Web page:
Aggregate Planning Techniques
Companies still use simple trial-and-error charting and graphic methods to develop their aggregate plans. Computer spreadsheets and graphics packages are now available to facilitate the process. A trial-and-error approach involves costing out various production planning alternatives and selecting the one with the lowest cost. In addition to the trial-and-error method, there are more sophisticated approaches, including linear programming, the Linear DecisionRule, and various heuristic methods. Of these, only linear programming has seen broad application. To properly develop and evaluate an aggregate plan, we need to first divide it into two stages. The first stage is the development of a feasible plan that provides the required Turner of products under the conditions stated. After this aggregate plan has been eveloped, . he next step is to determine the costs associated with the plan. Some of the costs included in an aggregate plan are presented in a form that is typically not found in the accounting records of a firm. For example. there is usually no cost of carrying inventory. Instead. the individual component costs associated with carrying inventory are listed in separate categories (e.g., the cost of storage is rent, insurance. taxes. etc.; the cost of obsolescence is reflected in higher material and labor costs. etc.).
Full Costs versus Marginal Costs
Before we can begin to solve the aggregate planning problem, we need to first recognize the difference between full costs and marginal or incremental costs. Full co ts are. all of the actual. out-of-pocket costs associated with a particular aggregate plan. Included in full costs are the costs of material. labor, and other direct, variable costs. Full costs are often used for developing a projected labor and material budget that will be needed to support an aggregate plan. Marginal or incremental costs are only those unique costs that are attributable to a particular rebate plan. With this approach. we assume that the total number of products forecasted over the time horizon need to be built, regardless of the alternative selected. The incremental costs are. therefore. only those costs that are above and beyond those required to build the product by its most economical means (which is usually on the first shift inhouse). Included in marginal costs are hiring and firing costs. inventory can: ing costs, and overtime and/or second- and third-shift premium costs. To demonstrate the difference, we will use both the full-cost and marginal-cost methods to solve the aggregate planning problem for the C&A Company. You will note that both methods result n selecting the same alternative plan. based on lowest cost. The different alternatives also are ranked in the same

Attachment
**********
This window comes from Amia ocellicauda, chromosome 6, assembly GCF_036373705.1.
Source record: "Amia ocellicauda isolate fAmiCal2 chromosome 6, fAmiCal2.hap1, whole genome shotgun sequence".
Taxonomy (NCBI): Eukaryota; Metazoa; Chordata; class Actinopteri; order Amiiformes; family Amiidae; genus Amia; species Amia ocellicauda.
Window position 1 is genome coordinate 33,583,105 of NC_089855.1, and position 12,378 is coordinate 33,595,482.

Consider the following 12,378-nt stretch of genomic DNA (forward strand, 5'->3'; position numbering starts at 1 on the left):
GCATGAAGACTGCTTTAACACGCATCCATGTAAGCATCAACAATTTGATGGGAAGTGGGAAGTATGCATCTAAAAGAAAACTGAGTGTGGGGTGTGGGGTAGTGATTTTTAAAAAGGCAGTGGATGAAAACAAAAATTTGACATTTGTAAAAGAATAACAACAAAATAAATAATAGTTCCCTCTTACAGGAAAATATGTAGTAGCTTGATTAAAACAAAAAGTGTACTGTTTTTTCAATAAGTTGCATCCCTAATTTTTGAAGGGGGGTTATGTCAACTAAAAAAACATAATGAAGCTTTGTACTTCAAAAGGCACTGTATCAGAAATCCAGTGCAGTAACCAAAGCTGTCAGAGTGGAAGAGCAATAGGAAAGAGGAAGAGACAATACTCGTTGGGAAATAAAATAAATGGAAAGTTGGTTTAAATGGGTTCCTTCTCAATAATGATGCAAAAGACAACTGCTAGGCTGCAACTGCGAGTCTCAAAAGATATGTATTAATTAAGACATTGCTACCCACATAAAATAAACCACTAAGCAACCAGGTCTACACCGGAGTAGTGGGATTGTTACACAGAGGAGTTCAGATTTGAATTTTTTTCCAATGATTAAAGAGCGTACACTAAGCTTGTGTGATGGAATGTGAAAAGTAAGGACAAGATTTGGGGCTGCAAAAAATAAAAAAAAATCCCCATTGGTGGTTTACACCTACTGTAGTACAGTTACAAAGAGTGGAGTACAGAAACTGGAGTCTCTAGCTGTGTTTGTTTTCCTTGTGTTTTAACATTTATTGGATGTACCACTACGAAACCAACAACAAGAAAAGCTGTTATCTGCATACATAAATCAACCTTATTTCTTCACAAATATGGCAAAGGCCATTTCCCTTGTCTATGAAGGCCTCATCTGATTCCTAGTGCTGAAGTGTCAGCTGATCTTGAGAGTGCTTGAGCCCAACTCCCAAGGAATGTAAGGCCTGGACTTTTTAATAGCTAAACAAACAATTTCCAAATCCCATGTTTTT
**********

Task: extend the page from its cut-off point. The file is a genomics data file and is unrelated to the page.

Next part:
order with both methods of costing. The advantage in using the marginal-cost approach is that we do not have to include a lot of numerical figures that have no impact on the final decision.
A Simple Example of Aggregate Planning
Matt Koslow is the operations manager for the. ew England Shin Company. In this capacity e is required to develop an aggregate plan for the next six months with the goal of meeting demand during the period while minimizing cost: Av a first step in developing this plan. he obtained from the marketing department the ing forecast for shirts.